Keep On Logging!
27th June 2016 Paul Andrews
The Brand Logging forestry was founded 31 years ago by Tony and Kerin Brand in the Canterbury area of New Zealand’s South Island. Simon Brand is the eldest son and his brother and sister also work in the business.
The Family Tree: Growing a logging business in New Zealand
Simon always wanted to work in the family business: “I never really thought of doing anything else. Even as a kid, I used to help out in the school holidays. And this is the sort of business where it’s actually better to start early, rather than doing something different first. You need the respect of the guys on the team, and you won’t get that unless you’ve got the same experience they have. Starting so young means I probably had to grow up quicker than other people, but that’s a very small negative to set against many, many positives. And the longer I work with Dad, the more I learn, both about the logging and the financial side of things.”
As this suggests, Simon’s father still takes a very active role in the business, but the two of them have developed a good working relationship. “At the end of the day he has the final say, but most of the time we try and work things out between us. For example, if we were looking at buying a new machine or pricing the next contract we would always go through that together. I think that’s one of the advantages of being in a family business – you tend to have a similar way of thinking about most things.”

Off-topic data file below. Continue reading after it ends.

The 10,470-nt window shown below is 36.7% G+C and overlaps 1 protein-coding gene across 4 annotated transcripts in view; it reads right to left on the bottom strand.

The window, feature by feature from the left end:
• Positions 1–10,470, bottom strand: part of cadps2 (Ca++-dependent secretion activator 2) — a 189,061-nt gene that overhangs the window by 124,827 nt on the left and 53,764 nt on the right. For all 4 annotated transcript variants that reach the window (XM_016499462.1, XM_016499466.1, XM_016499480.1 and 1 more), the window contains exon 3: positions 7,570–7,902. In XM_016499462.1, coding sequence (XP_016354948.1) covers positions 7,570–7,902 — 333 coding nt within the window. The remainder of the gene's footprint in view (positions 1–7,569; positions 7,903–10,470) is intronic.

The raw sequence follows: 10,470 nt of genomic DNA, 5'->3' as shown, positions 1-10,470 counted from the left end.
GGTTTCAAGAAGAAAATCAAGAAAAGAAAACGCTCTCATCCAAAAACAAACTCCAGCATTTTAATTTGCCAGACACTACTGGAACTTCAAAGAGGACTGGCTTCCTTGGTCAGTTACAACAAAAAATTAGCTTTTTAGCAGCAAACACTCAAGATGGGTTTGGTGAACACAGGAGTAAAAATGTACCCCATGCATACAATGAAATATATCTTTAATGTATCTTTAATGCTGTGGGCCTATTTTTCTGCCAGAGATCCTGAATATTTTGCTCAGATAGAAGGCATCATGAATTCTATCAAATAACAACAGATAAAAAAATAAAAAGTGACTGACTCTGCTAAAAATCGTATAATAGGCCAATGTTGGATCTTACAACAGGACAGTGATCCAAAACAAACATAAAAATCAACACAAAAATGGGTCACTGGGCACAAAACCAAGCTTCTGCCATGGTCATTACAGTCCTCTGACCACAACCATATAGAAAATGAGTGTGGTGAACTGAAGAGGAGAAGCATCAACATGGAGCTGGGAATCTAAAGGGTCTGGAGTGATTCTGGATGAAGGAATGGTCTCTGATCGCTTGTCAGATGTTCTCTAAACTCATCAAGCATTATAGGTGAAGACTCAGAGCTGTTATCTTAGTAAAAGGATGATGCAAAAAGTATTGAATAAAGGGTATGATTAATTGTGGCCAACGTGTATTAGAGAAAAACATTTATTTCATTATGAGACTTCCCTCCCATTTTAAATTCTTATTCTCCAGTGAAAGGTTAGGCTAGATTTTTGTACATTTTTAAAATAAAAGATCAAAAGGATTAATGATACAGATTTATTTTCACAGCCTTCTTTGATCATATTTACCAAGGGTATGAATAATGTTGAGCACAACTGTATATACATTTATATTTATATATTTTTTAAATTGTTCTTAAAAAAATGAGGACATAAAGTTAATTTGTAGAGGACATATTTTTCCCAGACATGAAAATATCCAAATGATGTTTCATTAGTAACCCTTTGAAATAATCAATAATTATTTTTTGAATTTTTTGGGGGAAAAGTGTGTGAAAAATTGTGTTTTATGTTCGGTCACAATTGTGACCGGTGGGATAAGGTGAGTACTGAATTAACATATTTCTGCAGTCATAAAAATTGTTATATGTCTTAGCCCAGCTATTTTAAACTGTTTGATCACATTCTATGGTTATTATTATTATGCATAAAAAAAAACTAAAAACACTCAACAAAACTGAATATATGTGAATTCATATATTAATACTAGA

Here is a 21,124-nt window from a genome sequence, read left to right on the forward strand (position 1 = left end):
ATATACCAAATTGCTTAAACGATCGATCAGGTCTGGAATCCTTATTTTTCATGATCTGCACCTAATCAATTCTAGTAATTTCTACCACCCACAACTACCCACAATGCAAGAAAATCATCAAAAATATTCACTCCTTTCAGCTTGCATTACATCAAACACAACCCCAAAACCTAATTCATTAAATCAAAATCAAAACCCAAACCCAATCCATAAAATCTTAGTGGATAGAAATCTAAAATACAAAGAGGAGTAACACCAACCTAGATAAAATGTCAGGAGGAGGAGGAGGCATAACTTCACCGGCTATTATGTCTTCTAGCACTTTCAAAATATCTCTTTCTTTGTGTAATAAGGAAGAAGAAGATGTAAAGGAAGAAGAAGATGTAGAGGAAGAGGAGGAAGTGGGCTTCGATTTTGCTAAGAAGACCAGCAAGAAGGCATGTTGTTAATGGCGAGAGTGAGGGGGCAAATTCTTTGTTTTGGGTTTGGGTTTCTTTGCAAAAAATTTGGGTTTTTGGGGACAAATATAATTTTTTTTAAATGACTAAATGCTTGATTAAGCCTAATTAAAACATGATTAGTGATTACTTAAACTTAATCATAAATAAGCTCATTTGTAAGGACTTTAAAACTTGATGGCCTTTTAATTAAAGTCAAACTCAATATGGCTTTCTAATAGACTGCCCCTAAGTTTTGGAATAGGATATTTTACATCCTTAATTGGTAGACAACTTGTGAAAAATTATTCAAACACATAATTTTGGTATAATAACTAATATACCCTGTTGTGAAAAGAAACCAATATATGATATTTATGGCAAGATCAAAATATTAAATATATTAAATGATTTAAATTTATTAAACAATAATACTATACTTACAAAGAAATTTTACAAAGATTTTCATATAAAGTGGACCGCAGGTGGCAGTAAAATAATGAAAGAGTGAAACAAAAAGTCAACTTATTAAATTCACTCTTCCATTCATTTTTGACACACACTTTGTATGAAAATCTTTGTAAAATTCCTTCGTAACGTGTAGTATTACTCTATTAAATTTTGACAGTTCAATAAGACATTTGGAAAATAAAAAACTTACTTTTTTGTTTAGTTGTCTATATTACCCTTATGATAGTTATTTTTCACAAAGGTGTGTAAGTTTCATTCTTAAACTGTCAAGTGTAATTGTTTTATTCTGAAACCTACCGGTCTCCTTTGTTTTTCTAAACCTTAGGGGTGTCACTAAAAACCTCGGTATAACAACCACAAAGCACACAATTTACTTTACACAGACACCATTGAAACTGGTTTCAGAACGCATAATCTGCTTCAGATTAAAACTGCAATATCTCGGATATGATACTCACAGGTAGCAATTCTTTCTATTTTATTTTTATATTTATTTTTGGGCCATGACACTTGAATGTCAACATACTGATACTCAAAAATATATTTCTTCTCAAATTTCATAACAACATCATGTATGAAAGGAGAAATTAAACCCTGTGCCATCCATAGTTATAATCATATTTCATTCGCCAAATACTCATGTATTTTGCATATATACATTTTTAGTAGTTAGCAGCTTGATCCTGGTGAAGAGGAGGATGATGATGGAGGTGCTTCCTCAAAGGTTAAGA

What about his brother and sister – do they see things the same way too, especially when it comes to who’s going to take over when their father retires? Simon admits that there were times when the three of them had to work together to identify where each of them fit within the business, “but I like to think I’ve worked hard to get where I am now. They know I’m going to run it one day, but the idea is that we’ll all get the shares. The challenge there is establishing how much the business is worth, so everyone gets a fair deal, including our parents – with a private business, valuations can be tricky to pin down. The most important thing is to avoid having money issues rip the family apart, but I don’t think it would ever come to that.”
As for wider business trends, you probably wouldn’t think forestry was much affected by digital technology – it’s more about logging than logging on! But think again: as Simon says, “one of our current machines can now be operated remotely, and there’s potential for growth in this field for us. We also have cutting tools that use digital technology to divide logs into the exact size required. That’s made us more productive, but it brings new challenges too. It changes the Health and Safety issues we have to manage, for example. It’s not just about digital though – we spend a lot of time monitoring trends in our sector, and what other companies are doing. You can’t afford to be left behind. But that’s one of the things I enjoy about what I do. The more I learn about this business, the more I like it.”
About the Authors - This insight was part of the PwC global report, The Next Generation of Family Business Leaders which was published in 2016 and has been reproduced with their permission. You can read more of the report here